California budget targets health care

By Nick Davis and Rafael Azul, 24 June 2003

Last November, the California government announced the most severe budget crisis in California’s history—a budget shortfall of $38 billion for fiscal years 2003 and 2004. One month later, Governor Gray Davis imposed emergency budget cuts of $10.2 billion. These cuts are exacerbating a chronic health care crisis affecting nearly all counties in California.

Workers Struggles: The Americas

By , 24 June 2003

Colombia: national strike by public employees

Spain extends military presence in Iraq

By Keith Lee, 24 June 2003

In breach of its repeated assurances that it would not do so, the Spanish Popular Party government recently announced it will contribute 1,100 soldiers to an 8,000-strong military force to be deployed in central Iraq by September. This brings to 2,000 the total number of Spanish troops in Iraq.

Iraq and Al Qaeda: another lie unravels

By Bill Vann, 24 June 2003

According to press reports, some US soldiers in Iraq carry pictures of the World Trade Center’s Twin Towers inside their Kevlar vests to convince themselves that the killing of Iraqi civilians and the continued military occupation the country are justified by the slaughter of thousands of civilians in New York City on September 11, 2001.

Indonesian military intensifies operations in Aceh

By John Roberts, 24 June 2003

Despite scant media coverage of its operations in the north Sumatra province of Aceh, evidence is emerging that the Indonesian armed forces (TNI) is engaged in forced evacuations and extra-judicial executions as part of its campaign to terrorise the local population and wipe out the separatist Free Aceh Movement (GAM).

Ben Jonson’s Volpone: black comedy from the dawn of the modern era

By Stephen Griffiths, 24 June 2003

In response to the Sydney Theatre Company’s (STC) production of Ben Jonson’s Volpone last year, I determined to undertake a study of the life and work of this extraordinary playwright and poet. Although his work is seldom performed these days, Jonson was one of the leading protagonists in the most vibrant period of early English theatre. For a time, he was considered the virtual Poet Laureate of England. His literary stature rivalled, and for the century after his death, even overshadowed that of Shakespeare.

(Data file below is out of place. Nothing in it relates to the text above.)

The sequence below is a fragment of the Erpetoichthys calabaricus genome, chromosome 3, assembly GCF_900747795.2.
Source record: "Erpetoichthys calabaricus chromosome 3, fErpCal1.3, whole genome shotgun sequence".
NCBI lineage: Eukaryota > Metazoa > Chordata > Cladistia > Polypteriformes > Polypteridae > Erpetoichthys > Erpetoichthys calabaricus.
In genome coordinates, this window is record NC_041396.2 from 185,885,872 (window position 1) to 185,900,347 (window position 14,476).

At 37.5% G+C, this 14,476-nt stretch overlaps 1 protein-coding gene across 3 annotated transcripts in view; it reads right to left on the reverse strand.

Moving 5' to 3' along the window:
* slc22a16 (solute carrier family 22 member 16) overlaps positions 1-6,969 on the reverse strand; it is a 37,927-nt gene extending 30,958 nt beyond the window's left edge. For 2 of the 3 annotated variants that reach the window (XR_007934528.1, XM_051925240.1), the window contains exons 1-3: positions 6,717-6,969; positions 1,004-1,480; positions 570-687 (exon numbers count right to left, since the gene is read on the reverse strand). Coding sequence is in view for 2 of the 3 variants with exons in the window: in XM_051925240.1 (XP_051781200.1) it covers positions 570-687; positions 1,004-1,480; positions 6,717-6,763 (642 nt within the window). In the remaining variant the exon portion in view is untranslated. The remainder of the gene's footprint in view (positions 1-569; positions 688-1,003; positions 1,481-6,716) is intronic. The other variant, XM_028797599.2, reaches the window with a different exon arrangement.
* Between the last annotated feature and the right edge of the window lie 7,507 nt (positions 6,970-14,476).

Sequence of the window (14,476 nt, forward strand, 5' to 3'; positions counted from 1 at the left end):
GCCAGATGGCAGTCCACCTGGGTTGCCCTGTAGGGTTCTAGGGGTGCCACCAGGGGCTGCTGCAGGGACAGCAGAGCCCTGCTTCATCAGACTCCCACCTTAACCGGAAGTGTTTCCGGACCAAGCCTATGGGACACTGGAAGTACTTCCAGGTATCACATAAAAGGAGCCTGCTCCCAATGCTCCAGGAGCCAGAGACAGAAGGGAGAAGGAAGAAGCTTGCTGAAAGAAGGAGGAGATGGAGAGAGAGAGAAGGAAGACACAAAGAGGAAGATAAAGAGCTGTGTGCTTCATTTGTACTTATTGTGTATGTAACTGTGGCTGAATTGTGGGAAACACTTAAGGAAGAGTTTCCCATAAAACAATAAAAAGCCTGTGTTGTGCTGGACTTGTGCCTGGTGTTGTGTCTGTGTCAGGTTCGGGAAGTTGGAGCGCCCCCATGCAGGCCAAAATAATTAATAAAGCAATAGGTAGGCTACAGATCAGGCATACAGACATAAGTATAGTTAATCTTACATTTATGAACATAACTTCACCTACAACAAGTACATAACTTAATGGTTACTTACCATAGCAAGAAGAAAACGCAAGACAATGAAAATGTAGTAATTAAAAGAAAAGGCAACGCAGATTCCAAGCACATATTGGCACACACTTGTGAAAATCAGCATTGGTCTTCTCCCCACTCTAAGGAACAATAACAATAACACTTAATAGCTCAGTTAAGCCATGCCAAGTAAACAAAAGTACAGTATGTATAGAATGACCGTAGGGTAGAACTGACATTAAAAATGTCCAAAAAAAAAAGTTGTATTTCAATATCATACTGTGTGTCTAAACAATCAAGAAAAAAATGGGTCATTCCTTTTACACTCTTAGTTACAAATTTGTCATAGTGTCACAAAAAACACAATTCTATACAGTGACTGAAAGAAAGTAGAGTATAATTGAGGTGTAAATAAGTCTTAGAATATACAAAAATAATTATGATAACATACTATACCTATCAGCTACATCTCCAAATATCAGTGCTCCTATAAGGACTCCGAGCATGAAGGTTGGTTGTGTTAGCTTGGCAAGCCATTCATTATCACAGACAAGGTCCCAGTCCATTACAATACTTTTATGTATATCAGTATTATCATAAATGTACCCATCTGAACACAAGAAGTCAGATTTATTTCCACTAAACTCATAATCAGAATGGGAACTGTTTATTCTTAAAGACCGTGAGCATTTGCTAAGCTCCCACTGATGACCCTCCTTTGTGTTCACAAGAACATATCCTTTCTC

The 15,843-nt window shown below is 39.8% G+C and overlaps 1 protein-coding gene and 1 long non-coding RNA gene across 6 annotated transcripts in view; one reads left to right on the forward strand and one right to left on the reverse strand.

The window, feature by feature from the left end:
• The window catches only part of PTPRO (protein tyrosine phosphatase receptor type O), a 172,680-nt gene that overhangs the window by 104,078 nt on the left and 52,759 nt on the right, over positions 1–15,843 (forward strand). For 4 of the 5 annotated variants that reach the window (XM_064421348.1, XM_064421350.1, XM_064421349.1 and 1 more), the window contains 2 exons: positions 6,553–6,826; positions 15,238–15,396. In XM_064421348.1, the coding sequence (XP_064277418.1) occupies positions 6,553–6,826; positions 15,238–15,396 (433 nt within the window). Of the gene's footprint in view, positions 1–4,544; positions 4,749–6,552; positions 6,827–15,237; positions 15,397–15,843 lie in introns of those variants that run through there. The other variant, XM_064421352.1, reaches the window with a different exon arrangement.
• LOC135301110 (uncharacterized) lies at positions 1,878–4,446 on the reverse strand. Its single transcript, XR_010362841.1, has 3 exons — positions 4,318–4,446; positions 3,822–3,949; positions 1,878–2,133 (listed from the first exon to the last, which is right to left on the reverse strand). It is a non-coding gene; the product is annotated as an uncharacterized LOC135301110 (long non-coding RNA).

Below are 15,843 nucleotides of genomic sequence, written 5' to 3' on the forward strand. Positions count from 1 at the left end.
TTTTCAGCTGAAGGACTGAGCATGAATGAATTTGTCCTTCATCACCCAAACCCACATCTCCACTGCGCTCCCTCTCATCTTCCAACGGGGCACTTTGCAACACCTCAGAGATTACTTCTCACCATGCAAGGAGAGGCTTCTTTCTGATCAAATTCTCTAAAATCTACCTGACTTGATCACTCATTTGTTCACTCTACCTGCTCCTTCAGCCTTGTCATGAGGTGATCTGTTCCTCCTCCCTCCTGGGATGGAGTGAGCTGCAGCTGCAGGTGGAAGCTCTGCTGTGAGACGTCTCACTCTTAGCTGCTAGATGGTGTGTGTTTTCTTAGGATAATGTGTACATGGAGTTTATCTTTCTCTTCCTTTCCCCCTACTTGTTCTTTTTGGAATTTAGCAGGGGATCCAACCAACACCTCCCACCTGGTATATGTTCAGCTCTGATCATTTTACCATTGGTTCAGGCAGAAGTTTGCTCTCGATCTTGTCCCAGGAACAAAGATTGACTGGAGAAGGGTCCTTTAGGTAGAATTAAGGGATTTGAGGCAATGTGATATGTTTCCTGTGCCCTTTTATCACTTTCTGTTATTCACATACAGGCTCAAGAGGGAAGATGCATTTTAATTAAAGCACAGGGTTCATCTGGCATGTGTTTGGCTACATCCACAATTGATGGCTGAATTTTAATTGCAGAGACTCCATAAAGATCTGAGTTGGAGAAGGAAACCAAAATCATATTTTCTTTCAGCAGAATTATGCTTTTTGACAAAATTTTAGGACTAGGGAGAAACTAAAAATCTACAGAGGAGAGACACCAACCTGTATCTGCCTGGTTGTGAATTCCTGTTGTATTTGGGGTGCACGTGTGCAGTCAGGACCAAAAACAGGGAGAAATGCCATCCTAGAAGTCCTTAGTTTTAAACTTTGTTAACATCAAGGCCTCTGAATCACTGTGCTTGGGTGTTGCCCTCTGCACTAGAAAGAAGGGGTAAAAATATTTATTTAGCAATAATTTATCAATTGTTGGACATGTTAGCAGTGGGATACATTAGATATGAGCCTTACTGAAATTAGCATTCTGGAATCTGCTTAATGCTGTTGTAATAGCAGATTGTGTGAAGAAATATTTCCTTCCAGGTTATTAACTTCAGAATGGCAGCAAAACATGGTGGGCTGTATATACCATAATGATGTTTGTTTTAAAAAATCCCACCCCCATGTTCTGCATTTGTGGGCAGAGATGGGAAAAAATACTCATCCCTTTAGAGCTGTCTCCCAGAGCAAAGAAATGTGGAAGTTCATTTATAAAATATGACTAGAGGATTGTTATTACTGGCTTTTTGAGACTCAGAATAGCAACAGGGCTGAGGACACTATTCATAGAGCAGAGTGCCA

Software giant Oracle bids for right to destroy jobs

By Patrick Martin, 24 June 2003

One of the largest software companies, Oracle, has launched a hostile takeover bid for a major competitor, PeopleSoft, for the avowed purposed of putting its rival out of business and wiping out the jobs of nearly all PeopleSoft employees.

Another day of action in France

By Antoine Lerougetel, 23 June 2003

On June 19, France witnessed another day of action to protest the plans of President Jacques Chirac and Prime Minister Jean-Pierre Raffarin to reduce pension benefits and decentralise the education system. It was the eighth such day of protest in the public and private sector as a whole, and the twelfth in the education service since the end of the summer holidays last September. Most of the protests have taken place over the last two months.

US appeals court approves secret roundup of immigrants

By John Andrews, 23 June 2003

A panel of the US Court of Appeals for the District of Columbia Circuit has given another green light to the Bush administration’s attacks on democratic rights. It voted 2-1 to reverse a lower court order compelling Attorney General John Ashcroft to identify hundreds of people from the Middle East rounded up by the government in the immediate aftermath of September 11. None of those imprisoned in the course of this dragnet has been charged with any crime relating to the attacks on the World Trade Center and the Pentagon.

Letters to the WSWS

By , 23 June 2003

Below we post a selection of recent letters to the World Socialist Web Site.

Terrorism and the origins of Israel—Part 2

By Jean Shaoul, 23 June 2003

This is the conclusion of a two-part series. Part one was posted on June 21.

US proconsul cancels municipal election in Iraq

By Peter Symonds, 23 June 2003

The cancellation of an election for the post of mayor in the southern Iraqi city of Najaf demonstrates once again that the Bush administration has no intention of allowing even the semblance of democracy in the country.

Sydney Opera House architect wins major international award

By Paul Bartizan, 23 June 2003

On April 7, Jørn Utzon, the architect who designed the Sydney Opera House, was awarded the 2003 Pritzker Architecture Prize. Utzon’s son Jan, also an architect, accepted the honour and a $US100,000 cheque on behalf of his 85-year-old father at a ceremony at the San Fernando Royal Academy of Fine Arts in Madrid on May 20.